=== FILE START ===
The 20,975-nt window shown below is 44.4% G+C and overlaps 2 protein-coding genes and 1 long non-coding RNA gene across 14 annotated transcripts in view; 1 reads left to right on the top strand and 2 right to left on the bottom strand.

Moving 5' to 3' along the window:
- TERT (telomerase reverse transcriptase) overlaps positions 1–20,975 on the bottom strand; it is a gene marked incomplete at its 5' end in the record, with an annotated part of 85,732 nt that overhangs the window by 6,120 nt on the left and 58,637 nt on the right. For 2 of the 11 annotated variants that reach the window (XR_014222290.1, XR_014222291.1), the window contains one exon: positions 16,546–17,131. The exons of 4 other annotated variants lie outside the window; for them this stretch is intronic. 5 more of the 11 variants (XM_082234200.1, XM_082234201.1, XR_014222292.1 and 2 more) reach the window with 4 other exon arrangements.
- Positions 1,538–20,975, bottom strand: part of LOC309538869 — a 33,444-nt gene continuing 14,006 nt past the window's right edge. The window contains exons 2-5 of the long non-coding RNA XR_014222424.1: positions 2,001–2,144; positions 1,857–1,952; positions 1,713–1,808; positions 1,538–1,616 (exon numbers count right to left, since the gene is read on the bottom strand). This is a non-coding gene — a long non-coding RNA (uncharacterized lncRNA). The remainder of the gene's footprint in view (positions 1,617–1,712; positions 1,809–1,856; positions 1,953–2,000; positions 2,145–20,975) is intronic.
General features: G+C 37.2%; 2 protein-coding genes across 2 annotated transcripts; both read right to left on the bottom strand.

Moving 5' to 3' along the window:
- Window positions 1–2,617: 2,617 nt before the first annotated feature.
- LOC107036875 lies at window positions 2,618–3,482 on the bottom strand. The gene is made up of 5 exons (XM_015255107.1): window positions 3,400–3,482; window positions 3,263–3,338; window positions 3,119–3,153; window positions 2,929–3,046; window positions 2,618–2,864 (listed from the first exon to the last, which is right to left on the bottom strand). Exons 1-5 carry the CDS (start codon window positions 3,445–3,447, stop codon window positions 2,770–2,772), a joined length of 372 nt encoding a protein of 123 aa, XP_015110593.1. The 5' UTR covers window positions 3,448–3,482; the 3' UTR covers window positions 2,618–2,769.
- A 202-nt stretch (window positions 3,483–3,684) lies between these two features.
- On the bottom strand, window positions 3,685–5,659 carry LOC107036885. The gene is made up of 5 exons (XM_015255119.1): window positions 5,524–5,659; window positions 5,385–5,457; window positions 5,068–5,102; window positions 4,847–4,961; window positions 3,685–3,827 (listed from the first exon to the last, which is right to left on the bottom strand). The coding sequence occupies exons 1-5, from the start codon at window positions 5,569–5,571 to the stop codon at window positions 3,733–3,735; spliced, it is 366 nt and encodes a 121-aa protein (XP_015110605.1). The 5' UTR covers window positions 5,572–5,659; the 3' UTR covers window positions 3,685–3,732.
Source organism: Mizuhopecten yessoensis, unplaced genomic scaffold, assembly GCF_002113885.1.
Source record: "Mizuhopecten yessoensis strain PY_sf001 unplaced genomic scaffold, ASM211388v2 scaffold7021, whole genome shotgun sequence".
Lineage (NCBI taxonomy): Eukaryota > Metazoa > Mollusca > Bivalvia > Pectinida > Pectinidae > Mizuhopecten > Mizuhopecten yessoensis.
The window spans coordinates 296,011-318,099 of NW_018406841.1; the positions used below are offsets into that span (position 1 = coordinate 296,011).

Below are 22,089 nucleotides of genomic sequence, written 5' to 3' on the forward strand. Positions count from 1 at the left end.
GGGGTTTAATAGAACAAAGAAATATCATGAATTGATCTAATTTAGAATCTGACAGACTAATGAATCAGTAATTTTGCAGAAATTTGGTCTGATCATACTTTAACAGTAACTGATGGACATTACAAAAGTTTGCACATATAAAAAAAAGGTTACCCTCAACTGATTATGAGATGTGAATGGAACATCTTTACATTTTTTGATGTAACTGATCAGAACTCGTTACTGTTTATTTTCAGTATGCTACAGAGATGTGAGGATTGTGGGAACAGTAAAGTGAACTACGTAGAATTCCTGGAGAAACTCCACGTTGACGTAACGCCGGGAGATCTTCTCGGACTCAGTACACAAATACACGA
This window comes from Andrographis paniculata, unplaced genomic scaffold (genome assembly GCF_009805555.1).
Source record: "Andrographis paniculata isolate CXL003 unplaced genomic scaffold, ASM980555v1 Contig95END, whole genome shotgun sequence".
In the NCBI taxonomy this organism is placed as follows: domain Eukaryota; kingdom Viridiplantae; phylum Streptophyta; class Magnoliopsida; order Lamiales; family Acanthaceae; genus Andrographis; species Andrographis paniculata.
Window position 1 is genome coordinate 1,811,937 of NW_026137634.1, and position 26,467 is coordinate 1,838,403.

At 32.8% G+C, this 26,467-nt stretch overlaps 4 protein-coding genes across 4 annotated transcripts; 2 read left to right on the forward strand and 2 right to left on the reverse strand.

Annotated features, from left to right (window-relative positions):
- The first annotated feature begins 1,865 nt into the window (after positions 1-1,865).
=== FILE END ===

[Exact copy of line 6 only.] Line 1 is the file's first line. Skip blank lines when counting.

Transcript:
Moving 5' to 3' along the window: